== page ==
Over in the sideboard is where most of the change is happening, and Fevered Visions is the card I’m most excited about. It’s replacing Chandra, Torch of Defiance for the most part as a sticky threat that control decks will have a hard time dealing with. Three mana is much better than four, and I wouldn’t mind playing some number of these in mirror matches as well to pressure opposing planeswalkers or life totals.

I expect to play against control decks multiple times throughout #SCGRICH, and Fevered Visions is the best threat to swing that matchup in my favor, which isn’t necessarily the case Game 1. Dynavolt Tower is another good option for a similar threat here, and although it is slower, maybe one should be added in over the third Fevered Visions as a way to fight the Saheeli Rai combo and also be able to tutor for with Saheeli Rai’s ultimate ability.

Linvala, the Preserver is the best big threat I’ve come up with so far to fight B/G Delirium, and another threat is especially important in that matchup because of the presence of Lost Legacy. Having the ability to gain life is ideal against Walking Ballistas that can rack up damage in a hurry, and being able to tutor for that source of lifegain with Nahiri, the Harbinger is an added bonus. Linvala also works well with Saheeli Rai and can gain ten life and/or make two 3/3 Angel tokens right away.

Quarantine Field is a nice catch-all option that will be useful in multiple matchups for different reasons, which is precisely what you want from a sideboard card. Ideally you would like to save this card in your hand for as long as you can so you can cast it for six and exile two permanents, but of course things don’t often don’t go according to plan. Gideon, Ally of Zendikar is always problematic to deal with, and paying four mana to get it off the battlefield sounds like quite a deal to me. It’s also a quality card to bring in against other control decks that may have Dynavolt Tower and Torrential Gearhulk, for instance, and this can answer either. Finally, being able to get rid of creatures of any size is vital with the size of the creatures that B/G Delirium can present.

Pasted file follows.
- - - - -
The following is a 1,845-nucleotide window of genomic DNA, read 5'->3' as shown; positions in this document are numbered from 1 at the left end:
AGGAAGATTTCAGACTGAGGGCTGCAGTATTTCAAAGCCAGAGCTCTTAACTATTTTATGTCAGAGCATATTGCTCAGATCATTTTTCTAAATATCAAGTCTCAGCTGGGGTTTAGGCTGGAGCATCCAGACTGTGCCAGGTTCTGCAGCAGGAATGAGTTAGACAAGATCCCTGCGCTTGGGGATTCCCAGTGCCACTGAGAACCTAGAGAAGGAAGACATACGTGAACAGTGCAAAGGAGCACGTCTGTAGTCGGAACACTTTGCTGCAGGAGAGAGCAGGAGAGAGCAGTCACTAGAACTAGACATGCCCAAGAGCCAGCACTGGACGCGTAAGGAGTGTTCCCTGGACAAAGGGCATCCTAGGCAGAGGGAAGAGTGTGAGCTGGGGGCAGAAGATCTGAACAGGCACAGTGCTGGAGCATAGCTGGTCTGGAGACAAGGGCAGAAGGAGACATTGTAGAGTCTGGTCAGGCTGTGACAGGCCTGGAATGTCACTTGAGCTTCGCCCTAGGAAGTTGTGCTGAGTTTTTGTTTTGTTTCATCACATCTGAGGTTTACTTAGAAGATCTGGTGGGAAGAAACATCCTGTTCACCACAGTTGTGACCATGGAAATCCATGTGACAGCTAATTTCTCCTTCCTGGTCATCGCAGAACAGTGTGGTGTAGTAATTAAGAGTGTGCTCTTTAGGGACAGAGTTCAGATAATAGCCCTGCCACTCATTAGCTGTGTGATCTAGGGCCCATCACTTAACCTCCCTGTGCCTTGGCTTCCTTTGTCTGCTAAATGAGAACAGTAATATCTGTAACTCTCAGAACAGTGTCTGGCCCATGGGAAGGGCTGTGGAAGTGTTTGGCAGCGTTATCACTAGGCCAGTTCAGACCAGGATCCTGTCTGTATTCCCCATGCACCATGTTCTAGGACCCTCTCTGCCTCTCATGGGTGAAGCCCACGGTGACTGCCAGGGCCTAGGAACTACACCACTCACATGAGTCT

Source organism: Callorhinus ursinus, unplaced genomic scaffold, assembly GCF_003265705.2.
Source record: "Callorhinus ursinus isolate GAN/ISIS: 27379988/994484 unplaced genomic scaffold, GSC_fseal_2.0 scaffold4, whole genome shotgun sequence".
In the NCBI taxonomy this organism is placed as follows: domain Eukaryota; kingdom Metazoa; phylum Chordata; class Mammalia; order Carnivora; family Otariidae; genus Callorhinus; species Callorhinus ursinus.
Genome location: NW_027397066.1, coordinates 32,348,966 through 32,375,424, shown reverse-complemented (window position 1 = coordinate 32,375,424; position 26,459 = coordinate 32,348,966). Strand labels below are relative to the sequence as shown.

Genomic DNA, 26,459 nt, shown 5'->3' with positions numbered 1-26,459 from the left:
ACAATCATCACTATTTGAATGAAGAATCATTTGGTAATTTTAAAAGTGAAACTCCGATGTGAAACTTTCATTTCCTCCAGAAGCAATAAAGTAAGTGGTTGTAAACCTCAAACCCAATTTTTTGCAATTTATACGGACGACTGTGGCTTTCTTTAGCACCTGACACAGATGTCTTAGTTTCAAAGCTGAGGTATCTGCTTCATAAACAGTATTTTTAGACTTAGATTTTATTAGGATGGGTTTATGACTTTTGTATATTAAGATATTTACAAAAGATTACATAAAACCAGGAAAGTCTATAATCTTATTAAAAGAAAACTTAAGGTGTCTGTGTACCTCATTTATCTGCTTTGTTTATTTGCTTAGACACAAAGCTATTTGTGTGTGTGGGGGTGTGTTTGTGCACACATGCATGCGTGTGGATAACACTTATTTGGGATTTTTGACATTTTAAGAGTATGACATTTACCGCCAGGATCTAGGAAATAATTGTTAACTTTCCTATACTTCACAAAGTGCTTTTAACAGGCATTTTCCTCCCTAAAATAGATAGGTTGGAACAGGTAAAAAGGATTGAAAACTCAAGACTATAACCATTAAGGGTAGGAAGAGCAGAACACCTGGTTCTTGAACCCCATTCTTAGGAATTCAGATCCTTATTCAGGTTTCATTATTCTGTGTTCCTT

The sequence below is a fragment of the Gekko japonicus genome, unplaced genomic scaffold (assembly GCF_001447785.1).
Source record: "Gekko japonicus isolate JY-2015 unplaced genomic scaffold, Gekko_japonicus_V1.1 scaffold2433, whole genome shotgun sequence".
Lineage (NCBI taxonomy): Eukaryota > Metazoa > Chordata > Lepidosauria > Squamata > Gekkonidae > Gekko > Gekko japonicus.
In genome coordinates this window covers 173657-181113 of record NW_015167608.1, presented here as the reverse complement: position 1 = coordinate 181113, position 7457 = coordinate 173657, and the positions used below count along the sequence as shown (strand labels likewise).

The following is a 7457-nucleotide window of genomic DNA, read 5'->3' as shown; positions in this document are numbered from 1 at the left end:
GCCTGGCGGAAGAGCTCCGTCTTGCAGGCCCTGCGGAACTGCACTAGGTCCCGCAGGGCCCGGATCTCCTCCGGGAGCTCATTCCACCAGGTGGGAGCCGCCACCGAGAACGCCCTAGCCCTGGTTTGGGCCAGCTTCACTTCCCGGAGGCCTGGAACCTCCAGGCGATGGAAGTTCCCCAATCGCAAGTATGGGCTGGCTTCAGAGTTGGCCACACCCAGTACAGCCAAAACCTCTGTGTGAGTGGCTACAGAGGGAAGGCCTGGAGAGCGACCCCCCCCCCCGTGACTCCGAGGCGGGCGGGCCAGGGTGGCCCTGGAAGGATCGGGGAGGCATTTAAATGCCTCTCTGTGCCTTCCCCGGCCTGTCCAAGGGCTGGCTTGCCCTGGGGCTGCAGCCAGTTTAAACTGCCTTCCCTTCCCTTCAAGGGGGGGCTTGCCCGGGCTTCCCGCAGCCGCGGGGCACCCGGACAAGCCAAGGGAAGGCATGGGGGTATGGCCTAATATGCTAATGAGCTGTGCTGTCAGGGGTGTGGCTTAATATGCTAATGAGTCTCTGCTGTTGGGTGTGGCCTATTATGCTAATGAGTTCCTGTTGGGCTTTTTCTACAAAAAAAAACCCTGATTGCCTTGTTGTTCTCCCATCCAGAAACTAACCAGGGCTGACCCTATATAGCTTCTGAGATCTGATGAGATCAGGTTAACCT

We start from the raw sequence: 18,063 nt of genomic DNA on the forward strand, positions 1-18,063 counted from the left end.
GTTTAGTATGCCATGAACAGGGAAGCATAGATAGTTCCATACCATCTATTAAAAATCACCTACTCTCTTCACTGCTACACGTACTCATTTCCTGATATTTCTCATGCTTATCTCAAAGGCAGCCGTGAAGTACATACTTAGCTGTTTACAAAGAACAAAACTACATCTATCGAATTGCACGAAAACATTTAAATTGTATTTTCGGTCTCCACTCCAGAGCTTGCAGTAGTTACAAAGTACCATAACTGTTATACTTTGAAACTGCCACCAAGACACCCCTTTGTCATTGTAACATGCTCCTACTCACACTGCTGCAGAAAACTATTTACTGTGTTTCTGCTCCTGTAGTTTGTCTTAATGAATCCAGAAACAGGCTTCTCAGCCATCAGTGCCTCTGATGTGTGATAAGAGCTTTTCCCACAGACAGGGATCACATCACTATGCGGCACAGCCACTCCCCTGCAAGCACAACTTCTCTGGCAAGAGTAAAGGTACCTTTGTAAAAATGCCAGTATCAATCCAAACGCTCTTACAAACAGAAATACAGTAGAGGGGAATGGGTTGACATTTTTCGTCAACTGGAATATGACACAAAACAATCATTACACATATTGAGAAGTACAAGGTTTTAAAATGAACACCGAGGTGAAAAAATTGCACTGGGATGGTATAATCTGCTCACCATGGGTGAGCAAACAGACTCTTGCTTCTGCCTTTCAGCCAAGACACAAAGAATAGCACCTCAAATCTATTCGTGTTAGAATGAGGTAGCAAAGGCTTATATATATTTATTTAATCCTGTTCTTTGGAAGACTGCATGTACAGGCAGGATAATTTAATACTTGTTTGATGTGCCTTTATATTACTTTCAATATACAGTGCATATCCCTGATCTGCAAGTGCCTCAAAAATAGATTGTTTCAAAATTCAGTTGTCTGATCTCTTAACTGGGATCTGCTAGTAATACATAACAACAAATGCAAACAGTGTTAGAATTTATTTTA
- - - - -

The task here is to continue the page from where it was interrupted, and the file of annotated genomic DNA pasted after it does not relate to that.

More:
Looking Ahead

Whether you can make it to #SCGRICH this weekend or if you have a local PPTQ or FNM you’re attending, make sure you have a plan for B/G Delirium and Jeskai Saheeli, as I’m predicting them to be the two most popular decks. The decks are pretty straightforward, easy to build, and enjoyable to pilot. Innovation is always rewarded this early in the format, though, and the options are limitless beyond these two. I’m not exactly sure what I’ll be playing this weekend, but if it’s Jeskai Saheeli again, then you know what it’s going to look like.